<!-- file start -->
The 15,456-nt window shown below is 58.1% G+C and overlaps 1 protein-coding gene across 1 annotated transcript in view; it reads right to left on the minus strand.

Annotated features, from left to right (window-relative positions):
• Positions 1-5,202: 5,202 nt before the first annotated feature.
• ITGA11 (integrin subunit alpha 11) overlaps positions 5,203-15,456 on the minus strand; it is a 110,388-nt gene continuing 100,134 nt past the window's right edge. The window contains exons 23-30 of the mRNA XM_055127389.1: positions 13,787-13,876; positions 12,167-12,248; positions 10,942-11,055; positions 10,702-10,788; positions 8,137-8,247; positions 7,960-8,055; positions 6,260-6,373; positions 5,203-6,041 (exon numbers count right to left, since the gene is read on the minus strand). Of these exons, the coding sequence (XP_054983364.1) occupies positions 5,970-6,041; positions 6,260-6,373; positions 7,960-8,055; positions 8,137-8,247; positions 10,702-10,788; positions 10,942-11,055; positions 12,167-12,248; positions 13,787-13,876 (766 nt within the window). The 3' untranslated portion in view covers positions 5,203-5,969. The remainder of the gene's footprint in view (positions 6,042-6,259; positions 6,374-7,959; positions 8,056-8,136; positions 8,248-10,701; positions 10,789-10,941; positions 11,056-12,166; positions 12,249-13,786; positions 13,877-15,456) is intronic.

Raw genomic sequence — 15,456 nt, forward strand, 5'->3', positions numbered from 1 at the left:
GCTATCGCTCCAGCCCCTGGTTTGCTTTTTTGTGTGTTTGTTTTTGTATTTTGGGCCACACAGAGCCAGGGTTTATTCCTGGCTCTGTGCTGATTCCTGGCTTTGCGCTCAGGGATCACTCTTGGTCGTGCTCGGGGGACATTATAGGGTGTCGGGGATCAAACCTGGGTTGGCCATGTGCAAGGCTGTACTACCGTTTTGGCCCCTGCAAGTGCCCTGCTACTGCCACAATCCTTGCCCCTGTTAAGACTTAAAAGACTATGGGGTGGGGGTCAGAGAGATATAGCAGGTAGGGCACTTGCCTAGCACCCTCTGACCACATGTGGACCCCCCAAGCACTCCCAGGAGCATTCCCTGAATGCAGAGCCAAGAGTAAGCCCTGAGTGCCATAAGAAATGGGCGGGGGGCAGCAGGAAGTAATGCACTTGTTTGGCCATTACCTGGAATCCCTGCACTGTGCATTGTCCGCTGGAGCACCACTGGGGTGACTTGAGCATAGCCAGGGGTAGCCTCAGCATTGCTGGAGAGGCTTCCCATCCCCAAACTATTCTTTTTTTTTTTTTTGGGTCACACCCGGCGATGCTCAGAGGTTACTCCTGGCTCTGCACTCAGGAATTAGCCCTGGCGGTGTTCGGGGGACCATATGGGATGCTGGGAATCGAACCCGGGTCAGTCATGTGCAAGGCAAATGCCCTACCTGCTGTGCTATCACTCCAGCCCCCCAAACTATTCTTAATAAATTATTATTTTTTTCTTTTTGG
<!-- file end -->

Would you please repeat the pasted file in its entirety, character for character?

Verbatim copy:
The 15,456-nt window shown below is 58.1% G+C and overlaps 1 protein-coding gene across 1 annotated transcript in view; it reads right to left on the minus strand.

Annotated features, from left to right (window-relative positions):
• Positions 1-5,202: 5,202 nt before the first annotated feature.
• ITGA11 (integrin subunit alpha 11) overlaps positions 5,203-15,456 on the minus strand; it is a 110,388-nt gene continuing 100,134 nt past the window's right edge. The window contains exons 23-30 of the mRNA XM_055127389.1: positions 13,787-13,876; positions 12,167-12,248; positions 10,942-11,055; positions 10,702-10,788; positions 8,137-8,247; positions 7,960-8,055; positions 6,260-6,373; positions 5,203-6,041 (exon numbers count right to left, since the gene is read on the minus strand). Of these exons, the coding sequence (XP_054983364.1) occupies positions 5,970-6,041; positions 6,260-6,373; positions 7,960-8,055; positions 8,137-8,247; positions 10,702-10,788; positions 10,942-11,055; positions 12,167-12,248; positions 13,787-13,876 (766 nt within the window). The 3' untranslated portion in view covers positions 5,203-5,969. The remainder of the gene's footprint in view (positions 6,042-6,259; positions 6,374-7,959; positions 8,056-8,136; positions 8,248-10,701; positions 10,789-10,941; positions 11,056-12,166; positions 12,249-13,786; positions 13,877-15,456) is intronic.

Raw genomic sequence — 15,456 nt, forward strand, 5'->3', positions numbered from 1 at the left:
GCTATCGCTCCAGCCCCTGGTTTGCTTTTTTGTGTGTTTGTTTTTGTATTTTGGGCCACACAGAGCCAGGGTTTATTCCTGGCTCTGTGCTGATTCCTGGCTTTGCGCTCAGGGATCACTCTTGGTCGTGCTCGGGGGACATTATAGGGTGTCGGGGATCAAACCTGGGTTGGCCATGTGCAAGGCTGTACTACCGTTTTGGCCCCTGCAAGTGCCCTGCTACTGCCACAATCCTTGCCCCTGTTAAGACTTAAAAGACTATGGGGTGGGGGTCAGAGAGATATAGCAGGTAGGGCACTTGCCTAGCACCCTCTGACCACATGTGGACCCCCCAAGCACTCCCAGGAGCATTCCCTGAATGCAGAGCCAAGAGTAAGCCCTGAGTGCCATAAGAAATGGGCGGGGGGCAGCAGGAAGTAATGCACTTGTTTGGCCATTACCTGGAATCCCTGCACTGTGCATTGTCCGCTGGAGCACCACTGGGGTGACTTGAGCATAGCCAGGGGTAGCCTCAGCATTGCTGGAGAGGCTTCCCATCCCCAAACTATTCTTTTTTTTTTTTTTGGGTCACACCCGGCGATGCTCAGAGGTTACTCCTGGCTCTGCACTCAGGAATTAGCCCTGGCGGTGTTCGGGGGACCATATGGGATGCTGGGAATCGAACCCGGGTCAGTCATGTGCAAGGCAAATGCCCTACCTGCTGTGCTATCACTCCAGCCCCCCAAACTATTCTTAATAAATTATTATTTTTTTCTTTTTGG